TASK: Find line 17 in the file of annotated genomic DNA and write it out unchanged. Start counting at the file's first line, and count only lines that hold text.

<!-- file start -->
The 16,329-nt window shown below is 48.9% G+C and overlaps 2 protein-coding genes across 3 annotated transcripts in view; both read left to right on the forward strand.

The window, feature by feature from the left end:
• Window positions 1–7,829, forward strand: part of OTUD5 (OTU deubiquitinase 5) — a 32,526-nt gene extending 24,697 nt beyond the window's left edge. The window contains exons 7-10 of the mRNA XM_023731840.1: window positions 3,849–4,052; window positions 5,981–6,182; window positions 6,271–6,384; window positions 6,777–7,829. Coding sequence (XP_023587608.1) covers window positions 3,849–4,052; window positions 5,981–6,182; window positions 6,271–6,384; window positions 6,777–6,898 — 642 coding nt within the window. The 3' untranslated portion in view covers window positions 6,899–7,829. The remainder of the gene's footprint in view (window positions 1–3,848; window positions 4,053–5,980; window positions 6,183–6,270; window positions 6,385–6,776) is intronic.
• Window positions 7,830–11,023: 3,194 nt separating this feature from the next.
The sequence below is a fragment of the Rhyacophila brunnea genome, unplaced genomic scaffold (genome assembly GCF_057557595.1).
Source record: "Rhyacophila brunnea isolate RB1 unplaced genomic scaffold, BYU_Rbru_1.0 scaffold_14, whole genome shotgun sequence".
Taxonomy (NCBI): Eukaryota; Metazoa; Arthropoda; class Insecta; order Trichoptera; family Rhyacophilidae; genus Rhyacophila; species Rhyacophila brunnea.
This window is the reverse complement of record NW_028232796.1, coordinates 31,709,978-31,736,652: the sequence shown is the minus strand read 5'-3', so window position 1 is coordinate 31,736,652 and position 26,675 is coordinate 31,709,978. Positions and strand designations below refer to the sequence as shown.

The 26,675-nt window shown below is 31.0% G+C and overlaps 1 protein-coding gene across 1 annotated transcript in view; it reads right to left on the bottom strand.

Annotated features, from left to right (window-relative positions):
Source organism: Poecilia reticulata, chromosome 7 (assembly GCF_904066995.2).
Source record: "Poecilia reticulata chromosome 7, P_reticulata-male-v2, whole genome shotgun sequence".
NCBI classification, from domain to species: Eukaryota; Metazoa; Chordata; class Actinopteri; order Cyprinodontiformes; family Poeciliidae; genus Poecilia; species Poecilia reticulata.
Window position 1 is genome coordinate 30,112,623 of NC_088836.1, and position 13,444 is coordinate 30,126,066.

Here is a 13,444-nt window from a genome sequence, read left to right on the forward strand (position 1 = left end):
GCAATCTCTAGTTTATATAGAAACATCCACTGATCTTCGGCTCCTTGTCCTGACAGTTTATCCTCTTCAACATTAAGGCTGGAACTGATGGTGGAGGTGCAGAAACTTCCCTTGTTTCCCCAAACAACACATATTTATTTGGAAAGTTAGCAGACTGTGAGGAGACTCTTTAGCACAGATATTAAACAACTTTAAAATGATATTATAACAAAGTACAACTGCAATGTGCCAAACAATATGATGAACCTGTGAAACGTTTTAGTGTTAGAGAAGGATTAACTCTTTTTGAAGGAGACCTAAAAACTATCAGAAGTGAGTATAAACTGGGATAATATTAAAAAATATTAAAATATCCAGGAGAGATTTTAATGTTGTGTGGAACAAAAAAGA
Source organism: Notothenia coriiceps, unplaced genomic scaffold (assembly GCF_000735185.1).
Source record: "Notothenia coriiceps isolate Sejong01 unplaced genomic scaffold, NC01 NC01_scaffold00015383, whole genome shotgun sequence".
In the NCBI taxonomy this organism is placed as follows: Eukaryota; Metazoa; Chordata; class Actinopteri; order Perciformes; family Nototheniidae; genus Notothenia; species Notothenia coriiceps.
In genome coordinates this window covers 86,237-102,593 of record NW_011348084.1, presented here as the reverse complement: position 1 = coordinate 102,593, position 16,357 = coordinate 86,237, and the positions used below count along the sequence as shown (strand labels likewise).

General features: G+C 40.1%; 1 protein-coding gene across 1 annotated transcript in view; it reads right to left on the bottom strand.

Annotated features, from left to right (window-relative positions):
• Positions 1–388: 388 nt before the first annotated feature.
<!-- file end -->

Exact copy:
Source organism: Notothenia coriiceps, unplaced genomic scaffold (assembly GCF_000735185.1).